eXtensions - Sunday 10 September 2017

Cassandra - Weekend Review: Morning, Noon and Night - Face Recognition and Other Leaked iPhone Features

apple and chopsticks


By Graham K. Rogers


When I looked at the news on Sunday morning, there were three main themes: Theresa may and her Cabinet fixing Brexit, with a sidenote on Corbyn; Trump, climate and hurricanes, plus mentions of Russians; and the next Phone, rumours of which had been enlivened by a reported leak of the iOS 11 Gold Master. We all like rumours, but this was too close to the event and revealed too much. Such was the gist of much comment I had seen the day before on Twitter and through other sources. That 9to5 Mac published the GM leak was no surprise - the consensus there was that anyone would - so blame was re-aimed at whoever leaked it in the first place. And as the GM has not yet been released to developers, that looks as if it might have come from the direction of Apple.

Leaks Not Tim Cook of course. He has been complaining about leaks for months and the speculation that goes with them, especially those that are based on thin supply-chain reports. The culprit could be someone currently on the development team at Apple, I suspected, although if it is discovered who, then they will be "currently" no more one suspects.

Later on Sunday morning, I read an opinion from John Gruber (Daring Fireball) who may have inside information. It appears that the leaker certainly did as the GM was online, but could only be accessed using an obscure URL known to a few. Gruber's closing comments are sharp: "I'm nearly certain this wasn't a mistake, but rather a deliberate malicious act by a rogue Apple employee. [my italics] Whoever did this is the least popular person in Cupertino. More surprises were spoiled by this leak than any leak in Apple history." Covering this comment, AppleInsider has some more of the background to the idea. Mind you, by Tuesday evening (Wednesday morning here), none of this will matter to consumers.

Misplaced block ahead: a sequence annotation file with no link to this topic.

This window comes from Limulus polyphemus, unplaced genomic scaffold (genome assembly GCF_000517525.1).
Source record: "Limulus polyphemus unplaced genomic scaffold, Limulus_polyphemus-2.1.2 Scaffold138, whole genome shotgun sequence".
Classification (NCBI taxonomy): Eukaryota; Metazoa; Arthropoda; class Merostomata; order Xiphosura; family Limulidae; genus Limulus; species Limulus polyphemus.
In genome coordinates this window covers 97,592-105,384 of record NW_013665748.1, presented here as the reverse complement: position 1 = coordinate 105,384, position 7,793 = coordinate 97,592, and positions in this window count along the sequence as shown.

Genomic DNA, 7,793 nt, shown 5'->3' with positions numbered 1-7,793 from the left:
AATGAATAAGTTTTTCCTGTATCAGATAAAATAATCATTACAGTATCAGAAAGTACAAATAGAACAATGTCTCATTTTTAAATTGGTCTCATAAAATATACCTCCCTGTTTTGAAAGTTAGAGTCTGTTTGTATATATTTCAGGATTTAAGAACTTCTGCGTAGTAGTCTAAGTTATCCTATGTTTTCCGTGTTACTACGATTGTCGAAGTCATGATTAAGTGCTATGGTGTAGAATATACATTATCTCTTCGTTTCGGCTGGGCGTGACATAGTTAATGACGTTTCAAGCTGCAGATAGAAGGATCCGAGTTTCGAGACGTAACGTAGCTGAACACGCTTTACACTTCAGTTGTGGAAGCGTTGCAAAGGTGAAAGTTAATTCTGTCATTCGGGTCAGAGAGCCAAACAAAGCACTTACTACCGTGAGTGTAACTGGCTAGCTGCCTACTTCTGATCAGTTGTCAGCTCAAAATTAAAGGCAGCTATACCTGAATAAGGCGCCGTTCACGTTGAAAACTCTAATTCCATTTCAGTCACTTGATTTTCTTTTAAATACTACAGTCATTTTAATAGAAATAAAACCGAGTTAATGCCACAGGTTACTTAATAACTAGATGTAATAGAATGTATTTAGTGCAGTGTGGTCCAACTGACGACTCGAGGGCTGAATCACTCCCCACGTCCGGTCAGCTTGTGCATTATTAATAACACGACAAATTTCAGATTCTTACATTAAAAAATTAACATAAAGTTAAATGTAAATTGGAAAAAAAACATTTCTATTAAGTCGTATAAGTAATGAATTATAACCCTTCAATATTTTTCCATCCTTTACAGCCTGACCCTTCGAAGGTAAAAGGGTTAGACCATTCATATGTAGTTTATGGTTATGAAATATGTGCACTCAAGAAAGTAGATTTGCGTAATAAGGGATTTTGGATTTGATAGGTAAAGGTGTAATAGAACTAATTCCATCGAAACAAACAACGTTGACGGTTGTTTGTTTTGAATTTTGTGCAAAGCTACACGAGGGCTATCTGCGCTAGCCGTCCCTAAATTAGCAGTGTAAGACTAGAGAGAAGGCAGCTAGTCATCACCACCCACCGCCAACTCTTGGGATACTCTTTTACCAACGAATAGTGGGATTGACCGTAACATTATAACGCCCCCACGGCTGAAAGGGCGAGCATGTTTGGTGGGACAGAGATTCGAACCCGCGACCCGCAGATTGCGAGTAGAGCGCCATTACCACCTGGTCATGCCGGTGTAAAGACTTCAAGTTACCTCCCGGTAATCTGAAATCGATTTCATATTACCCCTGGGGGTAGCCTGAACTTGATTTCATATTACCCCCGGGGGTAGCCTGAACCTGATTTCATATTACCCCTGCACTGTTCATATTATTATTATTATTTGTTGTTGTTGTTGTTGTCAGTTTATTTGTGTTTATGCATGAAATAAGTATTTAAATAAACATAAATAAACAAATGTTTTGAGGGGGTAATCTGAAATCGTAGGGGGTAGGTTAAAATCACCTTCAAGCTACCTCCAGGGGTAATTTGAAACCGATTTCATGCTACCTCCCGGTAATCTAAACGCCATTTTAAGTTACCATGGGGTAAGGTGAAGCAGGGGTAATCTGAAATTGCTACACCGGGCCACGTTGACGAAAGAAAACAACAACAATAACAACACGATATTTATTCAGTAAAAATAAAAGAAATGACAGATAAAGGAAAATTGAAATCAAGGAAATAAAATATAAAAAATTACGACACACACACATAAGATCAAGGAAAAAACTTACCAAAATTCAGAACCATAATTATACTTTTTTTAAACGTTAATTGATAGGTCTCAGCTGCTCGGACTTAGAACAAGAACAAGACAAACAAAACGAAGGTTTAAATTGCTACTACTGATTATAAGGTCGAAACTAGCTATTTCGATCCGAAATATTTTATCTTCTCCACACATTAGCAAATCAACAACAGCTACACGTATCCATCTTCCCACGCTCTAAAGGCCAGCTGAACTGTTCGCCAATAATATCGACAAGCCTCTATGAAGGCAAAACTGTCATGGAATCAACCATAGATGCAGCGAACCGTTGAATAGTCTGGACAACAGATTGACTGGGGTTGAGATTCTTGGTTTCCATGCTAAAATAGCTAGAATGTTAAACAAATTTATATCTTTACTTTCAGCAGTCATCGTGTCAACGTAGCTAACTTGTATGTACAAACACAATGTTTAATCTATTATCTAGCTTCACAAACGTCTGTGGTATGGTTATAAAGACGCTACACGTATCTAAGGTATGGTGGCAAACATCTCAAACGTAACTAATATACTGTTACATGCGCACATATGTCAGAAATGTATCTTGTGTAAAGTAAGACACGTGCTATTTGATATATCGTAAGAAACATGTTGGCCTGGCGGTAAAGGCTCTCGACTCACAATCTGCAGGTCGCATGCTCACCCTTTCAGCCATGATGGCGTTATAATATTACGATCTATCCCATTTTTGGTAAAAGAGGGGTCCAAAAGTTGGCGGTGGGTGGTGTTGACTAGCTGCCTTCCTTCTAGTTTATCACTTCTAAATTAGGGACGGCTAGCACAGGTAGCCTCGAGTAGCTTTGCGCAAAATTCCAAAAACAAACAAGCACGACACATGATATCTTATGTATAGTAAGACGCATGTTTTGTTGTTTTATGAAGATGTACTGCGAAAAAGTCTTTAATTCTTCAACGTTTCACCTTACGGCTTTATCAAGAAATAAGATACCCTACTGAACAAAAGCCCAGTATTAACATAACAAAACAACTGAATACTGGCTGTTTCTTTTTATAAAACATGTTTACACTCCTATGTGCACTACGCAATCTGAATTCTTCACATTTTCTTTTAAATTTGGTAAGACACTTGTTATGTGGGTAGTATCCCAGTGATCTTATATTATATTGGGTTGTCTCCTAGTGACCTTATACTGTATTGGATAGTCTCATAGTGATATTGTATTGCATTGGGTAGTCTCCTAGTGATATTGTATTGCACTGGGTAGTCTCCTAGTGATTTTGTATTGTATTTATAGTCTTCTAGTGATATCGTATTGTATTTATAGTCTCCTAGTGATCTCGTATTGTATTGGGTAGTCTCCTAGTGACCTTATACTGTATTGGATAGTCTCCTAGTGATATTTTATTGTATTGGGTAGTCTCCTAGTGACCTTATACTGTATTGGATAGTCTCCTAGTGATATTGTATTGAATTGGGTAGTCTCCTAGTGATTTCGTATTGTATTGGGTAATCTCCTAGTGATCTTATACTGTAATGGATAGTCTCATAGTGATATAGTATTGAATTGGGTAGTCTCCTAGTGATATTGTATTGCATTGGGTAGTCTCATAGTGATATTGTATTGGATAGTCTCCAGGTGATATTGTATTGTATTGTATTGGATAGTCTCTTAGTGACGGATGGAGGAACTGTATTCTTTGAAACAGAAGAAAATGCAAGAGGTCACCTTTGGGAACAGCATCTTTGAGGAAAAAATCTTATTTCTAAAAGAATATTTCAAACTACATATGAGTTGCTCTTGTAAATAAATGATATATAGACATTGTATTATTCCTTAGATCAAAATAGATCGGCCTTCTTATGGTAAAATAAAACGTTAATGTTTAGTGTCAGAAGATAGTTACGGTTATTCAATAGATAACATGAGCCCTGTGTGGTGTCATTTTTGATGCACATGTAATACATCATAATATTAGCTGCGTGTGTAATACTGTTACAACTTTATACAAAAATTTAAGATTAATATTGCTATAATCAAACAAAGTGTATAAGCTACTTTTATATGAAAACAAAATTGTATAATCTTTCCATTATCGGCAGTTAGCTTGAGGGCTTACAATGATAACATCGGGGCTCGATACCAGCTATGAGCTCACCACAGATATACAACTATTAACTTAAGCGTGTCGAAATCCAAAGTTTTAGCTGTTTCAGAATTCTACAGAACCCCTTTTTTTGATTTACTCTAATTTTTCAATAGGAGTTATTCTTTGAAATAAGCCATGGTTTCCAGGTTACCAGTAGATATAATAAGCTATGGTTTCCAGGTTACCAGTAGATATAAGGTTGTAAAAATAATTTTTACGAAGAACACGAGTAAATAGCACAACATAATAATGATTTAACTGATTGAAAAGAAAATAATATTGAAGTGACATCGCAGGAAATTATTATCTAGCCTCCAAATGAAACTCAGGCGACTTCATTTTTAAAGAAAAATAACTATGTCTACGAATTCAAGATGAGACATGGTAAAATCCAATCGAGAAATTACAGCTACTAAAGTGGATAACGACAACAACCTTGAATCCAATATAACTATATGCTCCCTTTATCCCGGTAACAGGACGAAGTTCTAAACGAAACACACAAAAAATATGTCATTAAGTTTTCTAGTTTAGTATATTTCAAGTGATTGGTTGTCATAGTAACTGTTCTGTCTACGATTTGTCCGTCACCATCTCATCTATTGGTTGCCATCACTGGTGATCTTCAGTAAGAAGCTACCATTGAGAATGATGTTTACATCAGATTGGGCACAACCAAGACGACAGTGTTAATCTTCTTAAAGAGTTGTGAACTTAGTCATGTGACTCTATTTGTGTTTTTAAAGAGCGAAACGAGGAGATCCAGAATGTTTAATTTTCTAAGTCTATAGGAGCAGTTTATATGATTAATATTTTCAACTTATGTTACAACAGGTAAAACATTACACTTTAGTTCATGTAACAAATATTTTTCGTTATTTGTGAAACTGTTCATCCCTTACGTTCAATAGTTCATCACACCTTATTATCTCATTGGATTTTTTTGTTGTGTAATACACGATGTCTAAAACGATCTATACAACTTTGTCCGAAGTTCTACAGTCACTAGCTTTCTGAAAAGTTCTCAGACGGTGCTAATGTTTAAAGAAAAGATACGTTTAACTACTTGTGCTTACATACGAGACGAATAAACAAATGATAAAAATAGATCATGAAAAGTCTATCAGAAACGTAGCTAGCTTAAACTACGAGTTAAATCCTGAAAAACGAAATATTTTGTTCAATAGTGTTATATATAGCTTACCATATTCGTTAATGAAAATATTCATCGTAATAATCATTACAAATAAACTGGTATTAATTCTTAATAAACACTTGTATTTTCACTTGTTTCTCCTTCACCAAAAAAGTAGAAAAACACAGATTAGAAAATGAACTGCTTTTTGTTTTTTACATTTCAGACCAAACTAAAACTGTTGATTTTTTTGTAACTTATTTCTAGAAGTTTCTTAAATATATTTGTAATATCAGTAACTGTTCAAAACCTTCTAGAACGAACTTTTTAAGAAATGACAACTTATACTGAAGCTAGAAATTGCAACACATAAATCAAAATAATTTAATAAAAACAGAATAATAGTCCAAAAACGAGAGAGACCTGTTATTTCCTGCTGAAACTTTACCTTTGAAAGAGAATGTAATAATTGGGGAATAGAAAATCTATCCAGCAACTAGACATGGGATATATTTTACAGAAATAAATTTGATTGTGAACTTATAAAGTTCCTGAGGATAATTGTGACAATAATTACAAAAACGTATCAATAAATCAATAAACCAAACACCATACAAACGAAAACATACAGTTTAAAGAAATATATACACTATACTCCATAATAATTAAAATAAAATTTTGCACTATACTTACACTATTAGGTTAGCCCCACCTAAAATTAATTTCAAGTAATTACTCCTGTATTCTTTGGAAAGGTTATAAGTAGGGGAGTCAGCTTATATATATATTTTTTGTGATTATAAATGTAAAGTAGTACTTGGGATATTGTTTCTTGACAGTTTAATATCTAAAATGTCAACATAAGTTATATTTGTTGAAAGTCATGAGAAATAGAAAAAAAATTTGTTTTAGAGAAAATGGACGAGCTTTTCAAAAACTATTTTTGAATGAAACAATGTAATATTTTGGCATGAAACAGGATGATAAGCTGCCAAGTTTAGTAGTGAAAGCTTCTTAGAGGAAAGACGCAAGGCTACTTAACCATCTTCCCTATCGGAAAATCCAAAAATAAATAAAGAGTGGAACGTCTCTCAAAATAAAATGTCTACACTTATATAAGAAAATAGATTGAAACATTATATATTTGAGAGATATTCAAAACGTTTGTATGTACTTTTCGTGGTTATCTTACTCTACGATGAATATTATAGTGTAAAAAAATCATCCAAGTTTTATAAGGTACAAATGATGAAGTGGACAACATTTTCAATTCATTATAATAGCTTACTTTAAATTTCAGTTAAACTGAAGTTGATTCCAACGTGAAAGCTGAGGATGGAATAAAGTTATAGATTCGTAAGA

Nonetheless, the rumours have heated up about names (iPhone 8, iPhone 8 Plus) with Chris Matyszczyk (on the overrated CNET) taking almost 500 words to debate whether the new iPhone name would be EX or TEN, although insisting (wrongly, according to Steve Jobs' pronunciation) that OS X was OS EX. Remember that it is the 10-year iPhone. Is it really important enough for a complete article?

In another Apple must fail article, on CNBC, Rebecca Ungarino, using what is loosely called market intelligence and (again) a negative outlook by the Wall Street Journal and Boris Schlossberg of BK Asset Management, plus evergreen Gene Steinberg - who now pops up as regularly as Rob Enderle used to (the man Gruber described as "Putting the 'Anal' in 'Analyst'), or Trip Chowdhury (How wrong-headed can one Apple analyst be? Philip Elmer-DeWitt) - we hear that the markets will fall (not just Apple, all of them) if the Tuesday announcements fail to reach expectations. I ask the question, Whose expectations?

Heavens, Enderle is on Twitter. I must follow. . . .

OK, drivel intermission over. More important is the excitement surrounding the alleged face recognition system that may (or may not) replace TouchID. I am not sure everyone would want to use their faces for identification purposes. There are a number of reasons why: injury, handicap, personal concerns, for example.